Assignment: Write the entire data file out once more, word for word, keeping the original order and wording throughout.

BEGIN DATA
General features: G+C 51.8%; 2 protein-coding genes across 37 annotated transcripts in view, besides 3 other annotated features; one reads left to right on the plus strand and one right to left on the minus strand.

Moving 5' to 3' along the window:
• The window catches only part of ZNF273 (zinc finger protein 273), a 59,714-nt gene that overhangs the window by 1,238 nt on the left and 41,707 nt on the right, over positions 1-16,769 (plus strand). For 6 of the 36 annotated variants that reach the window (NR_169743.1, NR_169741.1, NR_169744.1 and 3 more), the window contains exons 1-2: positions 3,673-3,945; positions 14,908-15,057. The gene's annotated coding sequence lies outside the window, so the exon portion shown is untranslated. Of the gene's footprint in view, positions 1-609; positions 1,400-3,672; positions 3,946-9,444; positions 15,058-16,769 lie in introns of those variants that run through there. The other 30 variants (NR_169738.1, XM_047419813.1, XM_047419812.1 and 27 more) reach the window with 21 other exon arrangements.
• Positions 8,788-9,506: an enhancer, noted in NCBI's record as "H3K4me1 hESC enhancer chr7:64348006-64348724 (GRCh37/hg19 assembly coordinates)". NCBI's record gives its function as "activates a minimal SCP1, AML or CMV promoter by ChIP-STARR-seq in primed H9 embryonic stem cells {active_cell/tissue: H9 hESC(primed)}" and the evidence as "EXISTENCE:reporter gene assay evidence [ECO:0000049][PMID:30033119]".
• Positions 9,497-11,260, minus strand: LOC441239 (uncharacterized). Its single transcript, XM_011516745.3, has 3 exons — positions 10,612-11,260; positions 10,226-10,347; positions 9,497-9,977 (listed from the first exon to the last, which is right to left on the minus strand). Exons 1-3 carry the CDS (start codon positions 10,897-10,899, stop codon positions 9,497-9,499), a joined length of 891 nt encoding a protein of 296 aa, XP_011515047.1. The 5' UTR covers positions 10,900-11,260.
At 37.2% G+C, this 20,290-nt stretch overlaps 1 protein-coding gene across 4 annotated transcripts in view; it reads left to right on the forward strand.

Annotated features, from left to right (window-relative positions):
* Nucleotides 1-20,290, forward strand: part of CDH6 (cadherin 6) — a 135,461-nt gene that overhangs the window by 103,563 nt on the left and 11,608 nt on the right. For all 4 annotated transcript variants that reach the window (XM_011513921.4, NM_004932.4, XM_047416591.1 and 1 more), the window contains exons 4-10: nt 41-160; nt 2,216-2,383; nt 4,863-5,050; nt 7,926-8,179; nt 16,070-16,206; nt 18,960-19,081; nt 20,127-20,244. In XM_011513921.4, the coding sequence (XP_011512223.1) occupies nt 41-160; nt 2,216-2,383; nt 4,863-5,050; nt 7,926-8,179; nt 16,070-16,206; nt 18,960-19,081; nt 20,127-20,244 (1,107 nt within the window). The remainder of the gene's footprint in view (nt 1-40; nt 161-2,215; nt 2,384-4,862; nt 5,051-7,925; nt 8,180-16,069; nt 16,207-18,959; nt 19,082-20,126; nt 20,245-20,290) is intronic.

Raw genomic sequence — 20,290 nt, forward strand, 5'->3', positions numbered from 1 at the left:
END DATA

General features: G+C 51.8%; 2 protein-coding genes across 37 annotated transcripts in view, besides 3 other annotated features; one reads left to right on the plus strand and one right to left on the minus strand.

Moving 5' to 3' along the window:
• The window catches only part of ZNF273 (zinc finger protein 273), a 59,714-nt gene that overhangs the window by 1,238 nt on the left and 41,707 nt on the right, over positions 1-16,769 (plus strand). For 6 of the 36 annotated variants that reach the window (NR_169743.1, NR_169741.1, NR_169744.1 and 3 more), the window contains exons 1-2: positions 3,673-3,945; positions 14,908-15,057. The gene's annotated coding sequence lies outside the window, so the exon portion shown is untranslated. Of the gene's footprint in view, positions 1-609; positions 1,400-3,672; positions 3,946-9,444; positions 15,058-16,769 lie in introns of those variants that run through there. The other 30 variants (NR_169738.1, XM_047419813.1, XM_047419812.1 and 27 more) reach the window with 21 other exon arrangements.
• Positions 8,788-9,506: an enhancer, noted in NCBI's record as "H3K4me1 hESC enhancer chr7:64348006-64348724 (GRCh37/hg19 assembly coordinates)". NCBI's record gives its function as "activates a minimal SCP1, AML or CMV promoter by ChIP-STARR-seq in primed H9 embryonic stem cells {active_cell/tissue: H9 hESC(primed)}" and the evidence as "EXISTENCE:reporter gene assay evidence [ECO:0000049][PMID:30033119]".
• Positions 9,497-11,260, minus strand: LOC441239 (uncharacterized). Its single transcript, XM_011516745.3, has 3 exons — positions 10,612-11,260; positions 10,226-10,347; positions 9,497-9,977 (listed from the first exon to the last, which is right to left on the minus strand). Exons 1-3 carry the CDS (start codon positions 10,897-10,899, stop codon positions 9,497-9,499), a joined length of 891 nt encoding a protein of 296 aa, XP_011515047.1. The 5' UTR covers positions 10,900-11,260.
At 37.2% G+C, this 20,290-nt stretch overlaps 1 protein-coding gene across 4 annotated transcripts in view; it reads left to right on the forward strand.

Annotated features, from left to right (window-relative positions):
* Nucleotides 1-20,290, forward strand: part of CDH6 (cadherin 6) — a 135,461-nt gene that overhangs the window by 103,563 nt on the left and 11,608 nt on the right. For all 4 annotated transcript variants that reach the window (XM_011513921.4, NM_004932.4, XM_047416591.1 and 1 more), the window contains exons 4-10: nt 41-160; nt 2,216-2,383; nt 4,863-5,050; nt 7,926-8,179; nt 16,070-16,206; nt 18,960-19,081; nt 20,127-20,244. In XM_011513921.4, the coding sequence (XP_011512223.1) occupies nt 41-160; nt 2,216-2,383; nt 4,863-5,050; nt 7,926-8,179; nt 16,070-16,206; nt 18,960-19,081; nt 20,127-20,244 (1,107 nt within the window). The remainder of the gene's footprint in view (nt 1-40; nt 161-2,215; nt 2,384-4,862; nt 5,051-7,925; nt 8,180-16,069; nt 16,207-18,959; nt 19,082-20,126; nt 20,245-20,290) is intronic.

Raw genomic sequence — 20,290 nt, forward strand, 5'->3', positions numbered from 1 at the left: